The unusual appearance and inflating capacity of Pufferfish make them one of a kind. Knowing pufferfish facts is imperative for every puffer fish enthusiast to give these pets the necessary care.
If you can understand your animal pet well, you will know how to keep it happy. Please delve into the article to know if Pufferfish are invertebrates. You will also learn about pufferfish classification and a lot more.
Is a Puffer Fish an Invertebrate?
No, Pufferfish are not invertebrates but are vertebrate animals. All fish are aquatic and vertebrate creatures, and Pufferfish are no exception.
So, don’t think that Pufferfish are boneless because they inflate like a balloon. If you are familiar with pufferfish anatomy or have seen someone cleaning a pufferfish, you know they have bones.
Vertebrates have a vertebral column or backbone, but invertebrates don’t. The absence or presence of the vertebral column differentiates animals from these two categories.
What are Vertebrates?
All vertebrates have a backbone, while all invertebrates lack this feature, which is the main trait that sets the two groups apart. There are nearly 50,000 species of living vertebrates, but they are categorized into nine different classes.
Five of the classes comprise fish, including hagfish, cartilaginous fish, lampreys, lobe-finned fish, and ray-finned fish. Mammals, birds, amphibians, and reptiles from the other four classes.
Also important to note is that some vertebrate fish are cartilaginous and others bony. As the name suggests, Cartilaginous fish contain a skeleton consisting of cartilage only.
Bear in mind that Pufferfish are the second most poisonous/toxic vertebrates globally, after the golden poison frog.
What Are Invertebrates?
In contrast to vertebrates, invertebrates are animals that don’t have any bones. They neither possess nor develop a backbone at any time in their life.
This group of animals dominates the world in numbers, constituting 97% of all animals. This means we have billions of these animals that it’s almost impossible to count them all.
Invertebrates comprise over 30 different phyla, each with different unique characteristics. Some phyla have one species, and others more than one. Some familiar examples of invertebrate phyla include:
- Arthropoda (insects, crustaceans, myriapods, and arachnids)
- Mollusca (snails, cephalopods, chitons, and bivalves)
- Annelida (leeches and earthworms)
- Cnidaria (jellyfishes, corals, sea anemones, hydras).
- Nematoda (nematodes, heartworms)
- Echinodermata (Sea stars and sea urchins)
- Porifera (sponges)
- Platyhelminthes (tapeworms, flatworms)
Do Pufferfish have a Backbone?
Yes, Pufferfish has a backbone. Pufferfish are a group of fish in the class of ray-finned fish from the chordate phylum.
The common traits of ray-finned fish include the presence of a backbone and jaws. And this means that their endoskeleton consists of bones. Moreover, these fishes have thin and bony fins.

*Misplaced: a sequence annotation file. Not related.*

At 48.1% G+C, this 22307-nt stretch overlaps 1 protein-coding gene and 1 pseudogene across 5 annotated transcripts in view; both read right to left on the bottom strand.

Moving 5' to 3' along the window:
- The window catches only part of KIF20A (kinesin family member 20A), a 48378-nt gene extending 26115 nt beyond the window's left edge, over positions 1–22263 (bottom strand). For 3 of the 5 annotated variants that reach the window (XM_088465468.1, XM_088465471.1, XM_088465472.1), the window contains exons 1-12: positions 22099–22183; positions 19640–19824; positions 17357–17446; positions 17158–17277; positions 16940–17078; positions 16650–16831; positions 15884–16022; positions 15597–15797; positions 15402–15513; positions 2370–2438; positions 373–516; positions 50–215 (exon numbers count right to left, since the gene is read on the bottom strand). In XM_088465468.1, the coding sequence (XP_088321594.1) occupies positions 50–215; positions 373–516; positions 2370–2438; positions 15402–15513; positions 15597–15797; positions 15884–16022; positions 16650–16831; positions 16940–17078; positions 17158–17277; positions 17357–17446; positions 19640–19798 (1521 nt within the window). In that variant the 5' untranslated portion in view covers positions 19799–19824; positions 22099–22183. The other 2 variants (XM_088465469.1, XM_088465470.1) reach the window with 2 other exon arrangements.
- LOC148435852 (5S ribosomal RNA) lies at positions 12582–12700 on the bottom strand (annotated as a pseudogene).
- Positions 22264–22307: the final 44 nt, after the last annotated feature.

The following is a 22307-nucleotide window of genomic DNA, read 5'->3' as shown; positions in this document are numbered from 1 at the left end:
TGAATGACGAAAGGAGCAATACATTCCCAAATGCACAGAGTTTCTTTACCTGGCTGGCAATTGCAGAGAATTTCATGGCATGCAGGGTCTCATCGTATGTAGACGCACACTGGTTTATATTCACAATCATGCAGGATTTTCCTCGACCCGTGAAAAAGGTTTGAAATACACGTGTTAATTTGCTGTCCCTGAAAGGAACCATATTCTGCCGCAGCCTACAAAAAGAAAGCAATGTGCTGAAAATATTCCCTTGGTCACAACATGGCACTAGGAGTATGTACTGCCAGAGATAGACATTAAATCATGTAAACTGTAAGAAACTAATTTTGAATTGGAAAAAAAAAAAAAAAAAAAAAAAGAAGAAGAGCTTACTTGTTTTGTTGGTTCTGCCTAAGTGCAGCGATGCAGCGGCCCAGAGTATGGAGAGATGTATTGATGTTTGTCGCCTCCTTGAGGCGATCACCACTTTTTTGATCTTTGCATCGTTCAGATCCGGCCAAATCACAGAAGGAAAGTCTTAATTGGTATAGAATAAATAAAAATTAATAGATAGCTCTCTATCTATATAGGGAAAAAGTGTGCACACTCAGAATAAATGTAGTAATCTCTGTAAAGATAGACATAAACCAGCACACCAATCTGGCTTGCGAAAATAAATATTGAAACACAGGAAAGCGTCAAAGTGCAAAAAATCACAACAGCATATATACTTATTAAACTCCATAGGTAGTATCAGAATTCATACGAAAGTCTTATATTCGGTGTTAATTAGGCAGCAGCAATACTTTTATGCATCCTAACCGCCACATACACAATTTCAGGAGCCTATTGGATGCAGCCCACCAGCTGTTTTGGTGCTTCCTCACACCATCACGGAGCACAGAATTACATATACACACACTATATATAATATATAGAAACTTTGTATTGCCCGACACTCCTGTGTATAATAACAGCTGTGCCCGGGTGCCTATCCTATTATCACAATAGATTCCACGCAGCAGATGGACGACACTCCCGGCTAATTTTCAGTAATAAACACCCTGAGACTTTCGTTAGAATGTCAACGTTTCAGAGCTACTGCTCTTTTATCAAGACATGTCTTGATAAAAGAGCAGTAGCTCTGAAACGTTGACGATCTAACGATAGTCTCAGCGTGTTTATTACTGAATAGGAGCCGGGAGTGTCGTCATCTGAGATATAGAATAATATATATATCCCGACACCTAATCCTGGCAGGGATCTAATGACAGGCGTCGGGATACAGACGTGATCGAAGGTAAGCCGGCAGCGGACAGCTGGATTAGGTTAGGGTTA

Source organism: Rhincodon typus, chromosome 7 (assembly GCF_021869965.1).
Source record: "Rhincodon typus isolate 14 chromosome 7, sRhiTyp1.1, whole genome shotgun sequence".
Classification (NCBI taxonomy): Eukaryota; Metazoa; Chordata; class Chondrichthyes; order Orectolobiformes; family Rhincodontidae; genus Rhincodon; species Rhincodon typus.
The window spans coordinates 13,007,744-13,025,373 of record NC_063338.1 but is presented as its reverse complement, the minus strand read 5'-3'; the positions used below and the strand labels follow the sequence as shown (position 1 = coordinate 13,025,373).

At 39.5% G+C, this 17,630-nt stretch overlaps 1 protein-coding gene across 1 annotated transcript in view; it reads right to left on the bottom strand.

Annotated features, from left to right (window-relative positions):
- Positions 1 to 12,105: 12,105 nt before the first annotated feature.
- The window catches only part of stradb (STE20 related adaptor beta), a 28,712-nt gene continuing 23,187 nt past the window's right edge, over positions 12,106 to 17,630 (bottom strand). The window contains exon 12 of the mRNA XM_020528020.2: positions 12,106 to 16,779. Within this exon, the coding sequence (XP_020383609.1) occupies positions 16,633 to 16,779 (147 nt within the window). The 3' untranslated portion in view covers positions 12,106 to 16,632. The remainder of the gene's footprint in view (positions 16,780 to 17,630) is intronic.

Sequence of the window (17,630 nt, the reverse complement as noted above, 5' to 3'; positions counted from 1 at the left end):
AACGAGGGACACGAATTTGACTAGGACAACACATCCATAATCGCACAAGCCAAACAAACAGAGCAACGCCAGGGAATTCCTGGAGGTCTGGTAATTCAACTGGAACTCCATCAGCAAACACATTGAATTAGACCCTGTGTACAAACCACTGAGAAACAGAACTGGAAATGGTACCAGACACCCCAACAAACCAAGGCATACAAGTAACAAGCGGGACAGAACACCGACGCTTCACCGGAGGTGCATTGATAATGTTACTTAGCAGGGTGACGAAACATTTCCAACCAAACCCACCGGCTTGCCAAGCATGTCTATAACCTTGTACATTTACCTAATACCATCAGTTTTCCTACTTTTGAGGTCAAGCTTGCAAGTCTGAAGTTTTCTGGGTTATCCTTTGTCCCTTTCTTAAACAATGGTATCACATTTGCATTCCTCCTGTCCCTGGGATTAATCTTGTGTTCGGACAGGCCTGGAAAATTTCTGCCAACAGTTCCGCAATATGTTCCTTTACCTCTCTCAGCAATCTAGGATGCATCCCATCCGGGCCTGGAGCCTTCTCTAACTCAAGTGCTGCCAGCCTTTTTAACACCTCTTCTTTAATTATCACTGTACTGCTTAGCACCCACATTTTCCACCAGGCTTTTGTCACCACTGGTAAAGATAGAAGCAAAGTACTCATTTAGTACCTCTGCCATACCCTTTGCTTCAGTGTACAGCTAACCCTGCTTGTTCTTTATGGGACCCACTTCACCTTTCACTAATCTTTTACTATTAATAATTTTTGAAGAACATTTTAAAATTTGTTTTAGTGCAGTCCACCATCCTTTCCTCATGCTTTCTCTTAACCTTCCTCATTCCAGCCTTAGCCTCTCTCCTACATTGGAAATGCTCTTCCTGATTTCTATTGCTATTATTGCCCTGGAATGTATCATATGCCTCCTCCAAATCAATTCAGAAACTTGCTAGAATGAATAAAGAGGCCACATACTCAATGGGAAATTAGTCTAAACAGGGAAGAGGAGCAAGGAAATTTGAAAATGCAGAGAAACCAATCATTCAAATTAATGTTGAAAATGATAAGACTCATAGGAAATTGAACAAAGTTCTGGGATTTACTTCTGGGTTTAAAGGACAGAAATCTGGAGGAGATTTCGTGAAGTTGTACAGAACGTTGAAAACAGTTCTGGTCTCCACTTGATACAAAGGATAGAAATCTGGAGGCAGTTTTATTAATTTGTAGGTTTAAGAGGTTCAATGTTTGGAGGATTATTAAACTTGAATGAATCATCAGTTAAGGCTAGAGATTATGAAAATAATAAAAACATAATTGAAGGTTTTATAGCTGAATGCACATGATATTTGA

The puffers’ skeleton doesn’t have ribs and pelvic fins and contains fused bones in the jaw and cranium. Some of these species have dermal spines that are erect when they are puffing to ward off predators.
What are Puffer Fish Spines Made of?
In addition to having a vertebral column or backbone, Pufferfish come with spines developed from their scales.
Pufferfish spines are made of protein (collagen), nanocrystalline hydroxyapatite, and water. These are the same materials found in scales.
Technically, pufferfish spines are modified scales. The spines emanate during development from the skin’s mesoderm layer.
These spines serve as anti-predator defense, and they become apparent during Pufferfish’s characteristic puffing behavior.
Does a Puffer Fish Skeleton Expand?
No, the pufferfish skeleton does not expand, and they lack a pelvis and some ribs, allowing them to become ball-shaped without breaking any bones. Pufferfish stomach is stretchable, which is why you see them inflating.
They inflate by swiftly filling their stomach with water or, in some cases, air when threatened to intimidate predators.
As a matter of fact, puffers have a large stomach that folds back by itself within an enlarged cavity in the peritoneum.
Filling the stomach with water expands into the perineal space and unfolds itself to fill gaps beneath the dorsal, anal fin, head, and caudal peduncle. Eventually, the puffer balloons and the spines stick out.
Likewise, the dermis layer of Pufferfish has numerous collagen fibers that allow the skin to expand by 40%. The fish becomes a stiff and tight balloon which is incredibly unattractive to predators.
What is Puffer Fish Classified as?
Pufferfish’s scientific name is Tetraodontidae, which translates to four-toothed. The name represents the four front teeth that stick out from the puffers’ mouths.
The teeth are fused with the jaw, and they converge to form a beak-like dentition, enhancing crunching into hard prey like mollusks exoskeleton. The pufferfish taxonomy is tabulated below.
Puffers have a stretchy stomach and skin, allowing them to puff up by swallowing as much water as possible to appear big to predators. They inflate to form a hard, stiff, and tight sphere with spikes to discourage predators from eating them.
Even though Pufferfish can balloon themselves, their body is not without bones. Puffers are vertebrates, except that they lack some ribs and pelvic fins.
These fishes also have spines that stick out after puffing up. Their fins are bony, and they have a very powerful jaw. Pufferfish have beak-like teeth that they use to crunch hard shells.